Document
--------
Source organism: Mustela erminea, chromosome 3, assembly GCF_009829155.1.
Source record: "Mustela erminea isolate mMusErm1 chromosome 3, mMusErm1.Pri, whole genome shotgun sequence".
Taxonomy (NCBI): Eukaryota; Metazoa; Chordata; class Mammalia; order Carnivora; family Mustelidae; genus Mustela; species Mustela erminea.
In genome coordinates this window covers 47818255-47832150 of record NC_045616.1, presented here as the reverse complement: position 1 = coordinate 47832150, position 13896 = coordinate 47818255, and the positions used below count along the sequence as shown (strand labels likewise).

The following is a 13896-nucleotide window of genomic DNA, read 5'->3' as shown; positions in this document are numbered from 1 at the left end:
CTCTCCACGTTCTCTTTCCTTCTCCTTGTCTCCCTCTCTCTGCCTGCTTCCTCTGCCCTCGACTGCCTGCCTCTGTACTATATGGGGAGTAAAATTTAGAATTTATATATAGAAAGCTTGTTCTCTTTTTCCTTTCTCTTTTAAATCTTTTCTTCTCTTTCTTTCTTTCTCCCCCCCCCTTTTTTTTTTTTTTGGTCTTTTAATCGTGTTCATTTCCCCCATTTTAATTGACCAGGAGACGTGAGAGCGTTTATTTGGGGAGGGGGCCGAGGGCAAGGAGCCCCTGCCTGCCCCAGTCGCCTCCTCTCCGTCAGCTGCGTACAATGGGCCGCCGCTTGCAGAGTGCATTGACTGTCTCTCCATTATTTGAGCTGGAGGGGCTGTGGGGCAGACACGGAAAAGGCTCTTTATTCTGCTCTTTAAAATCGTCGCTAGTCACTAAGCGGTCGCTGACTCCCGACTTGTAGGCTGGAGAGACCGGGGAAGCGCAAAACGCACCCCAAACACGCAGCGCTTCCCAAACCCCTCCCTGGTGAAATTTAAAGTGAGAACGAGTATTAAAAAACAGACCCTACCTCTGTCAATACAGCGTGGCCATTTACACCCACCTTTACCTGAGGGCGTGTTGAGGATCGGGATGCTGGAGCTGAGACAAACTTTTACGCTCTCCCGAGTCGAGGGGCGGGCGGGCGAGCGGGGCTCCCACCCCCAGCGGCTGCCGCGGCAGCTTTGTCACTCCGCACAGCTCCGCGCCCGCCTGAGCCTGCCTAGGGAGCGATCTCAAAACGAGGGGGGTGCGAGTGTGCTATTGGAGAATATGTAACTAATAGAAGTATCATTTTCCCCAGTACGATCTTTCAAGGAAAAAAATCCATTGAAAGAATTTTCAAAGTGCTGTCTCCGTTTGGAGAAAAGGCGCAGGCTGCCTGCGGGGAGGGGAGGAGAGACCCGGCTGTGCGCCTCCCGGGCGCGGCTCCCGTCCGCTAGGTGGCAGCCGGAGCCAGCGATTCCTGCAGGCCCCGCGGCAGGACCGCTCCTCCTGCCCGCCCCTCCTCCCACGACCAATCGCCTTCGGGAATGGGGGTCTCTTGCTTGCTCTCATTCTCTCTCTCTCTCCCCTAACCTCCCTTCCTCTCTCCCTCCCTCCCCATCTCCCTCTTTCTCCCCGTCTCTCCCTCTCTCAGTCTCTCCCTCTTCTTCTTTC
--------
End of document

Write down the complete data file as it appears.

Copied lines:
Source organism: Mustela erminea, chromosome 3, assembly GCF_009829155.1.
Source record: "Mustela erminea isolate mMusErm1 chromosome 3, mMusErm1.Pri, whole genome shotgun sequence".
Taxonomy (NCBI): Eukaryota; Metazoa; Chordata; class Mammalia; order Carnivora; family Mustelidae; genus Mustela; species Mustela erminea.
In genome coordinates this window covers 47818255-47832150 of record NC_045616.1, presented here as the reverse complement: position 1 = coordinate 47832150, position 13896 = coordinate 47818255, and the positions used below count along the sequence as shown (strand labels likewise).

The following is a 13896-nucleotide window of genomic DNA, read 5'->3' as shown; positions in this document are numbered from 1 at the left end:
CTCTCCACGTTCTCTTTCCTTCTCCTTGTCTCCCTCTCTCTGCCTGCTTCCTCTGCCCTCGACTGCCTGCCTCTGTACTATATGGGGAGTAAAATTTAGAATTTATATATAGAAAGCTTGTTCTCTTTTTCCTTTCTCTTTTAAATCTTTTCTTCTCTTTCTTTCTTTCTCCCCCCCCCTTTTTTTTTTTTTTGGTCTTTTAATCGTGTTCATTTCCCCCATTTTAATTGACCAGGAGACGTGAGAGCGTTTATTTGGGGAGGGGGCCGAGGGCAAGGAGCCCCTGCCTGCCCCAGTCGCCTCCTCTCCGTCAGCTGCGTACAATGGGCCGCCGCTTGCAGAGTGCATTGACTGTCTCTCCATTATTTGAGCTGGAGGGGCTGTGGGGCAGACACGGAAAAGGCTCTTTATTCTGCTCTTTAAAATCGTCGCTAGTCACTAAGCGGTCGCTGACTCCCGACTTGTAGGCTGGAGAGACCGGGGAAGCGCAAAACGCACCCCAAACACGCAGCGCTTCCCAAACCCCTCCCTGGTGAAATTTAAAGTGAGAACGAGTATTAAAAAACAGACCCTACCTCTGTCAATACAGCGTGGCCATTTACACCCACCTTTACCTGAGGGCGTGTTGAGGATCGGGATGCTGGAGCTGAGACAAACTTTTACGCTCTCCCGAGTCGAGGGGCGGGCGGGCGAGCGGGGCTCCCACCCCCAGCGGCTGCCGCGGCAGCTTTGTCACTCCGCACAGCTCCGCGCCCGCCTGAGCCTGCCTAGGGAGCGATCTCAAAACGAGGGGGGTGCGAGTGTGCTATTGGAGAATATGTAACTAATAGAAGTATCATTTTCCCCAGTACGATCTTTCAAGGAAAAAAATCCATTGAAAGAATTTTCAAAGTGCTGTCTCCGTTTGGAGAAAAGGCGCAGGCTGCCTGCGGGGAGGGGAGGAGAGACCCGGCTGTGCGCCTCCCGGGCGCGGCTCCCGTCCGCTAGGTGGCAGCCGGAGCCAGCGATTCCTGCAGGCCCCGCGGCAGGACCGCTCCTCCTGCCCGCCCCTCCTCCCACGACCAATCGCCTTCGGGAATGGGGGTCTCTTGCTTGCTCTCATTCTCTCTCTCTCTCCCCTAACCTCCCTTCCTCTCTCCCTCCCTCCCCATCTCCCTCTTTCTCCCCGTCTCTCCCTCTCTCAGTCTCTCCCTCTTCTTCTTTC